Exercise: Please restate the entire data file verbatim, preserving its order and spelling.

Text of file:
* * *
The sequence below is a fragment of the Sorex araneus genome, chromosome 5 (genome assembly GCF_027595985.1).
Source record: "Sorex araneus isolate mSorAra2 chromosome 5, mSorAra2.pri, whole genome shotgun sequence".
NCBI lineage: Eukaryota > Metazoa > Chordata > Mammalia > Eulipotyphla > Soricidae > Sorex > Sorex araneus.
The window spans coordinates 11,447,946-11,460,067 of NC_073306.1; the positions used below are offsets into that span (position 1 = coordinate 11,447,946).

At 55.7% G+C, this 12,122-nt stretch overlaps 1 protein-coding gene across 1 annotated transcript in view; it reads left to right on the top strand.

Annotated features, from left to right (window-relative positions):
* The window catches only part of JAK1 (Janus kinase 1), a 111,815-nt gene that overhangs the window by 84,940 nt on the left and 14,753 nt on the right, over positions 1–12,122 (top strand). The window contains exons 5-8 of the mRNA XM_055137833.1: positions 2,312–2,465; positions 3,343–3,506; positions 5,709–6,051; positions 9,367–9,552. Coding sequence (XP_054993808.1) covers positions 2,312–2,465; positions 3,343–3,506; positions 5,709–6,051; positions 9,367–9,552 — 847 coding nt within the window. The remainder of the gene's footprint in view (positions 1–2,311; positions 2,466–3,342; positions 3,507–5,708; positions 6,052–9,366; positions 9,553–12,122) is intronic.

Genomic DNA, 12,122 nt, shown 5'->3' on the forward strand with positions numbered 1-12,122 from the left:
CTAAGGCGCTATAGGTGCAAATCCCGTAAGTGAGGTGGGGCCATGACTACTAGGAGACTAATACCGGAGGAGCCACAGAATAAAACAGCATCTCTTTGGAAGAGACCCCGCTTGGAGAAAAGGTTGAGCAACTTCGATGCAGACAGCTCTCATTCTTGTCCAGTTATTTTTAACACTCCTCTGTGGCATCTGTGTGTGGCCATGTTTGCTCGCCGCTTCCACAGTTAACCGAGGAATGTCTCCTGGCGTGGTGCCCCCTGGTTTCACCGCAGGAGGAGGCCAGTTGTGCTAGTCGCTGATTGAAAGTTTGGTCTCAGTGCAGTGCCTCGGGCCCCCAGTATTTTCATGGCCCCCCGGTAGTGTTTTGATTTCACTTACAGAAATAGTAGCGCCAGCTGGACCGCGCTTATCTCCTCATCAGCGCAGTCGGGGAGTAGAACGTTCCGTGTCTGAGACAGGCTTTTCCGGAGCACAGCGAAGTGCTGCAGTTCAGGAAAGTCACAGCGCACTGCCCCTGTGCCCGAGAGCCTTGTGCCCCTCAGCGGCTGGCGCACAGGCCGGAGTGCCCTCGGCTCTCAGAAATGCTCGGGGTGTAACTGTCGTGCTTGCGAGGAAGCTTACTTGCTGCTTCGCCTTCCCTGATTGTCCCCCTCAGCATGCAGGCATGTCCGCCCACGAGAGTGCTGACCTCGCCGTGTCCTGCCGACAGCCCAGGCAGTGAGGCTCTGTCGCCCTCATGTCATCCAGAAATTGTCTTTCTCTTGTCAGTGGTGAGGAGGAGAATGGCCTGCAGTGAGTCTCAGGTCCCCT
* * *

The sequence below is a fragment of the Sorex araneus genome, chromosome 5 (genome assembly GCF_027595985.1).
Source record: "Sorex araneus isolate mSorAra2 chromosome 5, mSorAra2.pri, whole genome shotgun sequence".
NCBI lineage: Eukaryota > Metazoa > Chordata > Mammalia > Eulipotyphla > Soricidae > Sorex > Sorex araneus.
The window spans coordinates 11,447,946-11,460,067 of NC_073306.1; the positions used below are offsets into that span (position 1 = coordinate 11,447,946).

At 55.7% G+C, this 12,122-nt stretch overlaps 1 protein-coding gene across 1 annotated transcript in view; it reads left to right on the top strand.

Annotated features, from left to right (window-relative positions):
* The window catches only part of JAK1 (Janus kinase 1), a 111,815-nt gene that overhangs the window by 84,940 nt on the left and 14,753 nt on the right, over positions 1–12,122 (top strand). The window contains exons 5-8 of the mRNA XM_055137833.1: positions 2,312–2,465; positions 3,343–3,506; positions 5,709–6,051; positions 9,367–9,552. Coding sequence (XP_054993808.1) covers positions 2,312–2,465; positions 3,343–3,506; positions 5,709–6,051; positions 9,367–9,552 — 847 coding nt within the window. The remainder of the gene's footprint in view (positions 1–2,311; positions 2,466–3,342; positions 3,507–5,708; positions 6,052–9,366; positions 9,553–12,122) is intronic.

Genomic DNA, 12,122 nt, shown 5'->3' on the forward strand with positions numbered 1-12,122 from the left:
CTAAGGCGCTATAGGTGCAAATCCCGTAAGTGAGGTGGGGCCATGACTACTAGGAGACTAATACCGGAGGAGCCACAGAATAAAACAGCATCTCTTTGGAAGAGACCCCGCTTGGAGAAAAGGTTGAGCAACTTCGATGCAGACAGCTCTCATTCTTGTCCAGTTATTTTTAACACTCCTCTGTGGCATCTGTGTGTGGCCATGTTTGCTCGCCGCTTCCACAGTTAACCGAGGAATGTCTCCTGGCGTGGTGCCCCCTGGTTTCACCGCAGGAGGAGGCCAGTTGTGCTAGTCGCTGATTGAAAGTTTGGTCTCAGTGCAGTGCCTCGGGCCCCCAGTATTTTCATGGCCCCCCGGTAGTGTTTTGATTTCACTTACAGAAATAGTAGCGCCAGCTGGACCGCGCTTATCTCCTCATCAGCGCAGTCGGGGAGTAGAACGTTCCGTGTCTGAGACAGGCTTTTCCGGAGCACAGCGAAGTGCTGCAGTTCAGGAAAGTCACAGCGCACTGCCCCTGTGCCCGAGAGCCTTGTGCCCCTCAGCGGCTGGCGCACAGGCCGGAGTGCCCTCGGCTCTCAGAAATGCTCGGGGTGTAACTGTCGTGCTTGCGAGGAAGCTTACTTGCTGCTTCGCCTTCCCTGATTGTCCCCCTCAGCATGCAGGCATGTCCGCCCACGAGAGTGCTGACCTCGCCGTGTCCTGCCGACAGCCCAGGCAGTGAGGCTCTGTCGCCCTCATGTCATCCAGAAATTGTCTTTCTCTTGTCAGTGGTGAGGAGGAGAATGGCCTGCAGTGAGTCTCAGGTCCCCT